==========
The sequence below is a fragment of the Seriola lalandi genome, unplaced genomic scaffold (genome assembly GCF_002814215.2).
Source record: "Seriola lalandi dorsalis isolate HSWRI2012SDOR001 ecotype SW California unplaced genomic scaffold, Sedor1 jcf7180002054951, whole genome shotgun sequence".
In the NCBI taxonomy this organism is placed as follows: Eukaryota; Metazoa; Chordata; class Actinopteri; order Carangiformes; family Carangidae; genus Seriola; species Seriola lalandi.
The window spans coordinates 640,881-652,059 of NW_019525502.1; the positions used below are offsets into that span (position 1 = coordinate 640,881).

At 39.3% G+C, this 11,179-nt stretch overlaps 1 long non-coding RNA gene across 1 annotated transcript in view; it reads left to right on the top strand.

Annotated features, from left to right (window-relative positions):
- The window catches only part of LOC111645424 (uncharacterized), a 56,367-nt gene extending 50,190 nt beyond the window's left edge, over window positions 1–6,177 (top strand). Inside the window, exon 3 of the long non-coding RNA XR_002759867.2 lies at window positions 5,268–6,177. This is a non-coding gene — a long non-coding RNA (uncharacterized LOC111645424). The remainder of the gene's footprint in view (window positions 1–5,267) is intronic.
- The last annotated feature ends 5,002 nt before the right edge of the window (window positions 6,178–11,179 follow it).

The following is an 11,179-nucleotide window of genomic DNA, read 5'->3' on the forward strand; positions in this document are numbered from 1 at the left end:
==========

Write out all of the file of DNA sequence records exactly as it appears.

The sequence below is a fragment of the Seriola lalandi genome, unplaced genomic scaffold (genome assembly GCF_002814215.2).
Source record: "Seriola lalandi dorsalis isolate HSWRI2012SDOR001 ecotype SW California unplaced genomic scaffold, Sedor1 jcf7180002054951, whole genome shotgun sequence".
In the NCBI taxonomy this organism is placed as follows: Eukaryota; Metazoa; Chordata; class Actinopteri; order Carangiformes; family Carangidae; genus Seriola; species Seriola lalandi.
The window spans coordinates 640,881-652,059 of NW_019525502.1; the positions used below are offsets into that span (position 1 = coordinate 640,881).

At 39.3% G+C, this 11,179-nt stretch overlaps 1 long non-coding RNA gene across 1 annotated transcript in view; it reads left to right on the top strand.

Annotated features, from left to right (window-relative positions):
- The window catches only part of LOC111645424 (uncharacterized), a 56,367-nt gene extending 50,190 nt beyond the window's left edge, over window positions 1–6,177 (top strand). Inside the window, exon 3 of the long non-coding RNA XR_002759867.2 lies at window positions 5,268–6,177. This is a non-coding gene — a long non-coding RNA (uncharacterized LOC111645424). The remainder of the gene's footprint in view (window positions 1–5,267) is intronic.
- The last annotated feature ends 5,002 nt before the right edge of the window (window positions 6,178–11,179 follow it).

The following is an 11,179-nucleotide window of genomic DNA, read 5'->3' on the forward strand; positions in this document are numbered from 1 at the left end: